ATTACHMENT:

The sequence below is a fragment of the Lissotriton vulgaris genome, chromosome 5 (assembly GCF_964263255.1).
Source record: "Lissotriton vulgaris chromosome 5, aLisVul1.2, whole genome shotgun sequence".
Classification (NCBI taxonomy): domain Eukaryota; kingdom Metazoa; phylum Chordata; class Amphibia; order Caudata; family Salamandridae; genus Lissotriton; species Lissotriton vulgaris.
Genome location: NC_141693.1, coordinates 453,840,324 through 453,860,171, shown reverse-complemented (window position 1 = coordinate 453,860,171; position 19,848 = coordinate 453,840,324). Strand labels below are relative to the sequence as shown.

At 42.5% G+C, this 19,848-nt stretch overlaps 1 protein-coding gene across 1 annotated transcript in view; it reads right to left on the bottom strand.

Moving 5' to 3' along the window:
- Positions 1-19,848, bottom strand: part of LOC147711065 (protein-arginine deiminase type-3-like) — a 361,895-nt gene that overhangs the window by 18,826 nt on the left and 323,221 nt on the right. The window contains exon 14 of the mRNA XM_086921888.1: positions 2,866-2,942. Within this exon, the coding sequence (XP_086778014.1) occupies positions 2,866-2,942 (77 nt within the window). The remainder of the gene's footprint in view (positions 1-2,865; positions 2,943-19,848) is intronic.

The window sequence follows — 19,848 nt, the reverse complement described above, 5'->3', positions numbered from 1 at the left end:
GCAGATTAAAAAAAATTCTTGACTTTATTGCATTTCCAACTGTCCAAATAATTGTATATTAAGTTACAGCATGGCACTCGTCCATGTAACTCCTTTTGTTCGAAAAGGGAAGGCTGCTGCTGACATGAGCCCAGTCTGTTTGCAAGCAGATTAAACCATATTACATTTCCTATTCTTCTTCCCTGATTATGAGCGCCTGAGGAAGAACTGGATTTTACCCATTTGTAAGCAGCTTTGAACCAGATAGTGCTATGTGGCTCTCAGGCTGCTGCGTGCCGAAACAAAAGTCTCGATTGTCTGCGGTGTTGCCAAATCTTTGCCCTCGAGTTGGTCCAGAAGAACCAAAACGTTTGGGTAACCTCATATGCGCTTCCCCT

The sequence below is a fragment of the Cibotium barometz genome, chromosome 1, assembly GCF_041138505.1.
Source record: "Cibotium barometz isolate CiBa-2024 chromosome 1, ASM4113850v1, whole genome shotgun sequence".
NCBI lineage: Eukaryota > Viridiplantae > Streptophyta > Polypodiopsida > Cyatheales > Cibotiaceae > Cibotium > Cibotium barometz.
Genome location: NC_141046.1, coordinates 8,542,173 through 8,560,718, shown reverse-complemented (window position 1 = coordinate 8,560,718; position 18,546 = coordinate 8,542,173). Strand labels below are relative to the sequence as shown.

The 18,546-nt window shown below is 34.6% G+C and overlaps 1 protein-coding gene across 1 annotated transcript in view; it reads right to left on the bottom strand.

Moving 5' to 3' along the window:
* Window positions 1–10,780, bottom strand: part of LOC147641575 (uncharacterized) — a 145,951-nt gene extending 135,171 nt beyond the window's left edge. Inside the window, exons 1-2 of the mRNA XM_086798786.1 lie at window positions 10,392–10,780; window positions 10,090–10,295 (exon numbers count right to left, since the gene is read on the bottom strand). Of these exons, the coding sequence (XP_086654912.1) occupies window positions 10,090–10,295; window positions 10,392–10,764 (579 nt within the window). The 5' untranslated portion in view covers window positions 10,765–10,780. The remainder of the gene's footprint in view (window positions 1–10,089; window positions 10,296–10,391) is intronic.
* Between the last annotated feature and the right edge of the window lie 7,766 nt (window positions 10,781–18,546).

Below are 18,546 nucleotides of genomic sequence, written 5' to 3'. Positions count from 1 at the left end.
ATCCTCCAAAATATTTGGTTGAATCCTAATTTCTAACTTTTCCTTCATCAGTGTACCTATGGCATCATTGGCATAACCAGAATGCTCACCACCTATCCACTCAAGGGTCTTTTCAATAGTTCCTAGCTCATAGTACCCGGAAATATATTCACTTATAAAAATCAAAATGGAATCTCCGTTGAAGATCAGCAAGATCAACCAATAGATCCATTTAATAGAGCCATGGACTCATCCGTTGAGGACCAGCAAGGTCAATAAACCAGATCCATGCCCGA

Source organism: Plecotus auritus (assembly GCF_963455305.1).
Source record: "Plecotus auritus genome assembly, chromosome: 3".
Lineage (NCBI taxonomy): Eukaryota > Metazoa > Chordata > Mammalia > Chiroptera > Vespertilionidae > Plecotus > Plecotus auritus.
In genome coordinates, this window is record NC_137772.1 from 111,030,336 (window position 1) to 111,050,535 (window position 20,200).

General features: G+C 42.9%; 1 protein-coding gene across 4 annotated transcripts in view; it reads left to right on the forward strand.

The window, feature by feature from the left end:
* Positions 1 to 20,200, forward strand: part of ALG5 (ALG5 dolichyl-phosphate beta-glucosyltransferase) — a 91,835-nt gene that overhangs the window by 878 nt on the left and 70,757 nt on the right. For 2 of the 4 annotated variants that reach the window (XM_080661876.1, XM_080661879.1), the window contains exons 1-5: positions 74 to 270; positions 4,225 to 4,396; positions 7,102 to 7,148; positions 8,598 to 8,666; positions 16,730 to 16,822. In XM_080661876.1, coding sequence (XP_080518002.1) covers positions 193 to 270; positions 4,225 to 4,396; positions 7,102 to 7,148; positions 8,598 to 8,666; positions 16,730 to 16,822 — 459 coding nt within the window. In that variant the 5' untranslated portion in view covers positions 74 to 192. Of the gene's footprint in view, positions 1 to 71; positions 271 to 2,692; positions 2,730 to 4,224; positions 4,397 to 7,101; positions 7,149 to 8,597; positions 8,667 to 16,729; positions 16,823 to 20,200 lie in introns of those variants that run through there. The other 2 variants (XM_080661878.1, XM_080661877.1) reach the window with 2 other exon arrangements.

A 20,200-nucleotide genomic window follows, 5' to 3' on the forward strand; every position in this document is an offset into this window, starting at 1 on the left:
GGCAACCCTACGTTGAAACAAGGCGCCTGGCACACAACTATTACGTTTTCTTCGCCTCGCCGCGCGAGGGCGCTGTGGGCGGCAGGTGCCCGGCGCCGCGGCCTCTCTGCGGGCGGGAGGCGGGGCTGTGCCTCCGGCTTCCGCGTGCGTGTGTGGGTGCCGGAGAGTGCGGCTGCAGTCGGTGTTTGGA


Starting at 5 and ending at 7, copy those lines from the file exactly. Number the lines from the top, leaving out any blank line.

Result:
At 42.5% G+C, this 19,848-nt stretch overlaps 1 protein-coding gene across 1 annotated transcript in view; it reads right to left on the bottom strand.

Moving 5' to 3' along the window:
- Positions 1-19,848, bottom strand: part of LOC147711065 (protein-arginine deiminase type-3-like) — a 361,895-nt gene that overhangs the window by 18,826 nt on the left and 323,221 nt on the right. The window contains exon 14 of the mRNA XM_086921888.1: positions 2,866-2,942. Within this exon, the coding sequence (XP_086778014.1) occupies positions 2,866-2,942 (77 nt within the window). The remainder of the gene's footprint in view (positions 1-2,865; positions 2,943-19,848) is intronic.